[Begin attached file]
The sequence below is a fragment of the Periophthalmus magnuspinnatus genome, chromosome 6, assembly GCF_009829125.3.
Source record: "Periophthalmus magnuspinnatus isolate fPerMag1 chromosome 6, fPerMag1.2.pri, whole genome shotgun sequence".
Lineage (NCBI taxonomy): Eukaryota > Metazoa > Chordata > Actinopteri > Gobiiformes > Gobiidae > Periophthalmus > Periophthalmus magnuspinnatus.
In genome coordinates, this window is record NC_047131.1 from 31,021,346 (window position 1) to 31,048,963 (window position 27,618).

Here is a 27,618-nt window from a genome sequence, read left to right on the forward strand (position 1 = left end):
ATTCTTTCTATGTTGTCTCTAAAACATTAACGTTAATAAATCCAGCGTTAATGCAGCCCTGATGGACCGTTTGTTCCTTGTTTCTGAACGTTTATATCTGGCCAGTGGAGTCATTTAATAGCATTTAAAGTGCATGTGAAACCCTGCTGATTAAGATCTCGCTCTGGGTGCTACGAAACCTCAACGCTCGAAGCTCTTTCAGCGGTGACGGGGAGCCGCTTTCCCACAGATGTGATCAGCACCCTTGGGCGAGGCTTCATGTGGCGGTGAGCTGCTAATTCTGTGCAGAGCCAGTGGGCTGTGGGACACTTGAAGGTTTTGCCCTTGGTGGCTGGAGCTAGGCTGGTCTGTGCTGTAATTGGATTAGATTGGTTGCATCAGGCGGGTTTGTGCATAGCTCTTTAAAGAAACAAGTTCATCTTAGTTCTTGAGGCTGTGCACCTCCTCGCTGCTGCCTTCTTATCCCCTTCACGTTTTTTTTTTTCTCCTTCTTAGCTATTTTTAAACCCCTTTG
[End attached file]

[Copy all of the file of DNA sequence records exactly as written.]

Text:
The sequence below is a fragment of the Periophthalmus magnuspinnatus genome, chromosome 6, assembly GCF_009829125.3.
Source record: "Periophthalmus magnuspinnatus isolate fPerMag1 chromosome 6, fPerMag1.2.pri, whole genome shotgun sequence".
Lineage (NCBI taxonomy): Eukaryota > Metazoa > Chordata > Actinopteri > Gobiiformes > Gobiidae > Periophthalmus > Periophthalmus magnuspinnatus.
In genome coordinates, this window is record NC_047131.1 from 31,021,346 (window position 1) to 31,048,963 (window position 27,618).

Here is a 27,618-nt window from a genome sequence, read left to right on the forward strand (position 1 = left end):
ATTCTTTCTATGTTGTCTCTAAAACATTAACGTTAATAAATCCAGCGTTAATGCAGCCCTGATGGACCGTTTGTTCCTTGTTTCTGAACGTTTATATCTGGCCAGTGGAGTCATTTAATAGCATTTAAAGTGCATGTGAAACCCTGCTGATTAAGATCTCGCTCTGGGTGCTACGAAACCTCAACGCTCGAAGCTCTTTCAGCGGTGACGGGGAGCCGCTTTCCCACAGATGTGATCAGCACCCTTGGGCGAGGCTTCATGTGGCGGTGAGCTGCTAATTCTGTGCAGAGCCAGTGGGCTGTGGGACACTTGAAGGTTTTGCCCTTGGTGGCTGGAGCTAGGCTGGTCTGTGCTGTAATTGGATTAGATTGGTTGCATCAGGCGGGTTTGTGCATAGCTCTTTAAAGAAACAAGTTCATCTTAGTTCTTGAGGCTGTGCACCTCCTCGCTGCTGCCTTCTTATCCCCTTCACGTTTTTTTTTTTCTCCTTCTTAGCTATTTTTAAACCCCTTTG